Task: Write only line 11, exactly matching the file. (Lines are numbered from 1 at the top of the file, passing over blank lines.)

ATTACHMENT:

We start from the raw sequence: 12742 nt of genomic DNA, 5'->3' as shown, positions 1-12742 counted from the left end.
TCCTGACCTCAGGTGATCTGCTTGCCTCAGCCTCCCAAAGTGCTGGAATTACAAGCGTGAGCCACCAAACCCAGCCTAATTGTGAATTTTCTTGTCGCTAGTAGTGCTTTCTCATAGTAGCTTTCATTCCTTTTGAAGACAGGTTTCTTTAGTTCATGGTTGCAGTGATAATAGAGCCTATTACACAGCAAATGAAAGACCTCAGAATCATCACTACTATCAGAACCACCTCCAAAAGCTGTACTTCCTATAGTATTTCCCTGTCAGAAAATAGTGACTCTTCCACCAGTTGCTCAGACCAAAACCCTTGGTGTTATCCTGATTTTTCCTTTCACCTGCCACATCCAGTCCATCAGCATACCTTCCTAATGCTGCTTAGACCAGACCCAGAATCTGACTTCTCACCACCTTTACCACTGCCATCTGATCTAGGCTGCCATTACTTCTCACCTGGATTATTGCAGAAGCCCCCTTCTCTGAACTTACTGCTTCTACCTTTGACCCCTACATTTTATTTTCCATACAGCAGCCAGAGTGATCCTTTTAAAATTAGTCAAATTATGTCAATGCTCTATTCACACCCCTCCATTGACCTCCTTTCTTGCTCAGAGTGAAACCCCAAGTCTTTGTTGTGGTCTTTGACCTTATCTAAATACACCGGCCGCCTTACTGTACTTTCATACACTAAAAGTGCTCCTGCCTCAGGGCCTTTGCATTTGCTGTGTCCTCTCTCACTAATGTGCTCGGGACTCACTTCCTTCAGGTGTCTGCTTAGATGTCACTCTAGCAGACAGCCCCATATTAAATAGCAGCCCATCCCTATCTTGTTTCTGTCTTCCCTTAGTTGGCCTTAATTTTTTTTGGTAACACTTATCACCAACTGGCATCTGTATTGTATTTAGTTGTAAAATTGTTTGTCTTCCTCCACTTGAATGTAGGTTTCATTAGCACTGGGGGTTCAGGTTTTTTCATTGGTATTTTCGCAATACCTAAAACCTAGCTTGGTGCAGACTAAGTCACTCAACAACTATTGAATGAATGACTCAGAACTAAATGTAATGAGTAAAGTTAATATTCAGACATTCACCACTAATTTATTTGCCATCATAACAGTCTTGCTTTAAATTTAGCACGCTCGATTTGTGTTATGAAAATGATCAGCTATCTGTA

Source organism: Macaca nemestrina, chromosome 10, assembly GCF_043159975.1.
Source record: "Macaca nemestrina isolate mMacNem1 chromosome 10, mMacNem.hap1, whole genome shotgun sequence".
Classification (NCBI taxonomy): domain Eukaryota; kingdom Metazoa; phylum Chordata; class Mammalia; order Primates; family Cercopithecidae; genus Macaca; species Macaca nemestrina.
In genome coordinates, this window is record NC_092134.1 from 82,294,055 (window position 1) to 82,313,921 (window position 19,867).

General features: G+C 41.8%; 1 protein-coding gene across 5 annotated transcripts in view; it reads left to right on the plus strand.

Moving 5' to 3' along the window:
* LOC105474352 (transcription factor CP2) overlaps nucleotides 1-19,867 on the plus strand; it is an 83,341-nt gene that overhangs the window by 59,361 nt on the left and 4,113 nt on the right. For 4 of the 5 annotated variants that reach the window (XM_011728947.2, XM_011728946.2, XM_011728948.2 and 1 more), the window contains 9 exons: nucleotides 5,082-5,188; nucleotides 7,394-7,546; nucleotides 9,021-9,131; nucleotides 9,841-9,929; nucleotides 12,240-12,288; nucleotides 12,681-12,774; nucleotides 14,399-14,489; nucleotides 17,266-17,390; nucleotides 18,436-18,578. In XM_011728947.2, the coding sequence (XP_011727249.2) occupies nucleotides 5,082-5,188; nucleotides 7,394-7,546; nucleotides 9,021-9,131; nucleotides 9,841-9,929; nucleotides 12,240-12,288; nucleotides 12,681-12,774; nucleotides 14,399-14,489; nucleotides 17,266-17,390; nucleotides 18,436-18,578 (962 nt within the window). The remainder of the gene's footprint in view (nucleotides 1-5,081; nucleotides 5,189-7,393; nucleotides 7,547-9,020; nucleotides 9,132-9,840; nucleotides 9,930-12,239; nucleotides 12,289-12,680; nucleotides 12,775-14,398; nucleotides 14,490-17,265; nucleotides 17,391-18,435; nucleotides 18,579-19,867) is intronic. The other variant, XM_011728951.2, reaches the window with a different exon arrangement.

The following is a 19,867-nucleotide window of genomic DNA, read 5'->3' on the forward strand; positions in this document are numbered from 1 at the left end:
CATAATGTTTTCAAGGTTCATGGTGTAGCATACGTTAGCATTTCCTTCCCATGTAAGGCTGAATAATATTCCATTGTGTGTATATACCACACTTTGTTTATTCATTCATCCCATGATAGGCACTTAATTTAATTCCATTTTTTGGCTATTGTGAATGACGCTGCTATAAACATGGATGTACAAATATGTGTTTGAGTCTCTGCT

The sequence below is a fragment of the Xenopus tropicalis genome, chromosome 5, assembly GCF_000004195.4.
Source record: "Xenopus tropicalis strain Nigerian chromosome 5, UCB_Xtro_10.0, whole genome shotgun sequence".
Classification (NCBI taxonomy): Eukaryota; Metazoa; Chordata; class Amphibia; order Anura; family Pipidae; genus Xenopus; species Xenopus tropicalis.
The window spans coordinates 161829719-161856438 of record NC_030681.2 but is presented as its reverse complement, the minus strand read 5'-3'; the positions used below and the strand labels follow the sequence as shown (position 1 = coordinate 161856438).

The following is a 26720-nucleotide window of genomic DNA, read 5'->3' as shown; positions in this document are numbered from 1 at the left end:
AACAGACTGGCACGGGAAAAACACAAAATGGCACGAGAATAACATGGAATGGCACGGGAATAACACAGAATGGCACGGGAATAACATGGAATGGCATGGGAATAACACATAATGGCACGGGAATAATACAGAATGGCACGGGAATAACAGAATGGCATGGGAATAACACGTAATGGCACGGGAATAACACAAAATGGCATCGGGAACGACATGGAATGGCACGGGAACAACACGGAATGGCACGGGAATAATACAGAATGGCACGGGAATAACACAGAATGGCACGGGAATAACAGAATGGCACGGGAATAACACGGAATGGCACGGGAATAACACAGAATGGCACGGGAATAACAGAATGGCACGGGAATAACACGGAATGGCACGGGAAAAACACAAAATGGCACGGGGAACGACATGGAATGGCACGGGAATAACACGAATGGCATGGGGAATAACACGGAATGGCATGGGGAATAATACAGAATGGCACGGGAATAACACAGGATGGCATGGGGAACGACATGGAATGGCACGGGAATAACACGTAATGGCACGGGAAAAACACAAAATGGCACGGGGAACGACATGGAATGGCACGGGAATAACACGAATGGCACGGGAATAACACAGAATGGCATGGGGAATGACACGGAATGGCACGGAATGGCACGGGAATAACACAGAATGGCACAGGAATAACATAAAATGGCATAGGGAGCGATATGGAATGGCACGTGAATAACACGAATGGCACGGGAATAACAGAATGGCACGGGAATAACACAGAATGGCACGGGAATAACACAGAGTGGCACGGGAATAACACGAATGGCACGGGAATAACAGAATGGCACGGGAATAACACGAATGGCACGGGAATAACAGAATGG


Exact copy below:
CATAATGTTTTCAAGGTTCATGGTGTAGCATACGTTAGCATTTCCTTCCCATGTAAGGCTGAATAATATTCCATTGTGTGTATATACCACACTTTGTTTATTCATTCATCCCATGATAGGCACTTAATTTAATTCCATTTTTTGGCTATTGTGAATGACGCTGCTATAAACATGGATGTACAAATATGTGTTTGAGTCTCTGCT